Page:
US7487105B2 (en) * 2000-03-31 2009-02-03 Mdsi Software Srl Assigning customer orders to schedule openings utilizing overlapping time windows
US20020023157A1 (en) * 2000-03-31 2002-02-21 Edward Lo Systems and methods for enhancing connectivity
US7587327B2 (en) * 2000-03-31 2009-09-08 Ventyx Software Srl. Order scheduling system and method for scheduling appointments over multiple days
US20020010615A1 (en) * 2000-03-31 2002-01-24 Simon Jacobs Methods and systems for scheduling complex work orders for a workforce of mobile service technicians
US20020010610A1 (en) * 2000-03-31 2002-01-24 Simon Jacobs Order scheduling system and method for scheduling appointments over multiple days
US20010047288A1 (en) * 2000-03-31 2001-11-29 Simon Jacobs Assigning technique for a scheduling system
US20010047287A1 (en) * 2000-03-31 2001-11-29 Simon Jacobs Finding technique for a scheduling system
US20040111502A1 (en) * 2000-03-31 2004-06-10 Oates Martin J Apparatus for adapting distribution of network events
US20020016645A1 (en) * 2000-03-31 2002-02-07 Simon Jacobs Configurable scheduling system
US20030050065A1 (en) * 2000-03-31 2003-03-13 Alletson Ian S Contingency planning in a scheduling process
US20010047285A1 (en) * 2000-05-10 2001-11-29 Webvan Group,Inc. Scheduling delivery of products via the internet
US9413808B2 (en) 2000-05-10 2016-08-09 June Ray Limited Data transmission and rendering techniques by a device via a network
US7139721B2 (en) 2000-05-10 2006-11-21 Borders Louis H Scheduling delivery of products via the internet
US20050055350A1 (en) * 2000-05-25 2005-03-10 Werme Paul V. System specification language for resource management architecture and corresponding programs therefor
US7171654B2 (en) * 2000-05-25 2007-01-30 The United States Of America As Represented By The Secretary Of The Navy System specification language for resource management architecture and corresponding programs therefore
US20020016728A1 (en) * 2000-06-06 2002-02-07 Nec Corporation Temporary worker information management system, temporary worker information management method, dispatching terminal, job offer terminal, dispatching information server, and recording medium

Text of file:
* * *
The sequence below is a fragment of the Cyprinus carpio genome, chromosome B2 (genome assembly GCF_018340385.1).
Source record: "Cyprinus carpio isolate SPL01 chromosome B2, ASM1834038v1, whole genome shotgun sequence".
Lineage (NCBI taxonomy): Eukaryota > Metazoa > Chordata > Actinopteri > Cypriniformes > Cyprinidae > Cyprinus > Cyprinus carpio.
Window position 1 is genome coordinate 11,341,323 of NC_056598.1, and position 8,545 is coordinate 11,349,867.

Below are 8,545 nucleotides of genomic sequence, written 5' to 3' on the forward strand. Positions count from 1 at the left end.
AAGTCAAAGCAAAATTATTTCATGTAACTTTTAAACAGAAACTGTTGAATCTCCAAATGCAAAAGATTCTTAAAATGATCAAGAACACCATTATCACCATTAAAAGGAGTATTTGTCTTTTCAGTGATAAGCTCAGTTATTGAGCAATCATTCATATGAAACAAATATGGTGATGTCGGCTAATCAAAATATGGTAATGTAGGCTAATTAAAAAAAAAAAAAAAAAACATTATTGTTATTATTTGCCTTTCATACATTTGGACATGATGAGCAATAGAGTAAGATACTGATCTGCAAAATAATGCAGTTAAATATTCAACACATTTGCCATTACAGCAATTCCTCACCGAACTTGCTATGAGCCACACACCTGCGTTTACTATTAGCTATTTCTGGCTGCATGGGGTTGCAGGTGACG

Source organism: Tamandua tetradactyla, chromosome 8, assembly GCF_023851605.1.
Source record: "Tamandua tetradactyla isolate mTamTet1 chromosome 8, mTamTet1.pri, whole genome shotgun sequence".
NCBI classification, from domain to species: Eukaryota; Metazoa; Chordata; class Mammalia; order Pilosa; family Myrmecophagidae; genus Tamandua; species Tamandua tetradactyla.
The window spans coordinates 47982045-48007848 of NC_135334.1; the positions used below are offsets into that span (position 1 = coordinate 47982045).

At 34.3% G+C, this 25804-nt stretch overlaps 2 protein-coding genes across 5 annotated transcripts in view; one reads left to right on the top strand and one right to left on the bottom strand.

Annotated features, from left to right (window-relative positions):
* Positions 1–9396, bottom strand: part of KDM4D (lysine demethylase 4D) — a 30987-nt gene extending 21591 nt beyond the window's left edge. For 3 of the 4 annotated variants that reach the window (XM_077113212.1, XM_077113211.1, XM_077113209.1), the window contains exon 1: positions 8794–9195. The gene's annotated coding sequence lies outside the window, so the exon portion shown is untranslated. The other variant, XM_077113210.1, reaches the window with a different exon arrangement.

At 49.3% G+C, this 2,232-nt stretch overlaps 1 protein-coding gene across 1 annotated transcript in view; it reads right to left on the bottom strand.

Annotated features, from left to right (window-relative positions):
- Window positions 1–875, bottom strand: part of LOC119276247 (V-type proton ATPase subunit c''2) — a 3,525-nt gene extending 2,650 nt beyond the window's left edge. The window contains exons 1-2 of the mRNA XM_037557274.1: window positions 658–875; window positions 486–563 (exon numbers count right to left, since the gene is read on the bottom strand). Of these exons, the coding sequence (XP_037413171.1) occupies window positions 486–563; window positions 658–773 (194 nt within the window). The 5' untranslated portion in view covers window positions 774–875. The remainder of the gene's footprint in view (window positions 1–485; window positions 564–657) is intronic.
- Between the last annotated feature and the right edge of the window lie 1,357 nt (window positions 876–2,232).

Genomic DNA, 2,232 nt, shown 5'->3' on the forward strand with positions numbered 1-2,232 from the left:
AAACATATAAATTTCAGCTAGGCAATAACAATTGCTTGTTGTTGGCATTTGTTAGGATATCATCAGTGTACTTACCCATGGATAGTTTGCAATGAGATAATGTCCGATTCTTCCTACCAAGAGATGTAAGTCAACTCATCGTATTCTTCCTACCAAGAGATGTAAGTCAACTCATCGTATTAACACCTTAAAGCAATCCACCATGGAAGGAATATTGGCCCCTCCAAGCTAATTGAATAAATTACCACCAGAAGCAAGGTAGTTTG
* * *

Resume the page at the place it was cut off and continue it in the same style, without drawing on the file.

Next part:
US9661457B2 (en) 2000-07-24 2017-05-23 Locator Ip, Lp Interactive advisory system
US20070162234A1 (en) * 2000-07-24 2007-07-12 Root Steven A Interactive weather advisory system
US9197990B2 (en) 2000-07-24 2015-11-24 Locator Ip, Lp Interactive advisory system
US7289908B2 (en) 2000-07-24 2007-10-30 Spatial Content Services, L.P. Interactive weather advisory system
US9554246B2 (en) 2000-07-24 2017-01-24 Locator Ip, Lp Interactive weather advisory system
US9560480B2 (en) 2000-07-24 2017-01-31 Locator Ip, Lp Interactive advisory system
US8909679B2 (en) 2000-07-24 2014-12-09 Locator Ip, Lp Interactive advisory system
US9668091B2 (en) 2000-07-24 2017-05-30 Locator IP, L.P. Interactive weather advisory system
US9204252B2 (en) 2000-07-24 2015-12-01 Locator IP, L.P. Interactive advisory system
US9191776B2 (en) 2000-07-24 2015-11-17 Locator Ip, Lp Interactive advisory system
US20020107914A1 (en) * 2000-09-01 2002-08-08 Dietrich Charisius Methods and systems for optimizing resource allocation based on data mined from plans created from a workflow
US20090150209A1 (en) * 2000-09-06 2009-06-11 Masterlink Corporation System and method for managing mobile workers
US7487106B2 (en) 2000-09-06 2009-02-03 Masterlink Corporation System and method for managing mobile workers
US8190463B2 (en) 2000-09-06 2012-05-29 Masterlink Corporation System and method for managing mobile workers
US20070299714A1 (en) * 2000-09-06 2007-12-27 Masterlink Corporation System and method for managing mobile workers
US7283971B1 (en) * 2000-09-06 2007-10-16 Masterlink Corporation System and method for managing mobile workers
US20020042724A1 (en) * 2000-10-06 2002-04-11 Victor Corinne Gerbig Method for delivering healthcare services
US8000990B2 (en) * 2000-11-03 2011-08-16 Caesars Entertainment Operating Company, Inc. Automated service scheduling system based on customer value
US20020107715A1 (en) * 2000-11-03 2002-08-08 Pace Mark C. Automated service scheduling system based on customer value
US7765121B2 (en) * 2000-11-03 2010-07-27 Harrah's Operating Company, Inc. Automated service scheduling system based on customer value
US20100257016A1 (en) * 2000-11-03 2010-10-07 Harrah's Operating Company, Inc. Automated Service Scheduling System Based On Customer Value
US7240283B1 (en) 2000-11-10 2007-07-03 Narasimha Rao Paila Data transmission and rendering techniques implemented over a client-server system
US7853870B2 (en) 2000-11-10 2010-12-14 Narasimha Rao Paila Data transmission and rendering techniques implemented over a client-server system
US20070250572A1 (en) * 2000-11-10 2007-10-25 Paila Narasimha R Data transmission and rendering techniques implemented over a client-server system
US8601365B2 (en) 2000-11-10 2013-12-03 Ipventure, Inc. Data transmission and rendering techniques implemented over a client-server system
US20050065826A1 (en) * 2000-12-12 2005-03-24 Baker Andrew B. System and process for job scheduling to minimize construction costs
US7991633B2 (en) 2000-12-12 2011-08-02 On Time Systems, Inc. System and process for job scheduling to minimize construction costs
US7286994B1 (en) 2000-12-26 2007-10-23 At&T Bls Intellectual Property, Inc. System for facilitating technician sales referrals
US7660754B1 (en) 2000-12-26 2010-02-09 At&T Delaware Intellectual Property Inc. Technician communications system with automated claims processing
US7233914B1 (en) 2000-12-27 2007-06-19 Joyo Wijaya Technique for implementing item substitution for unavailable items relating to a customer order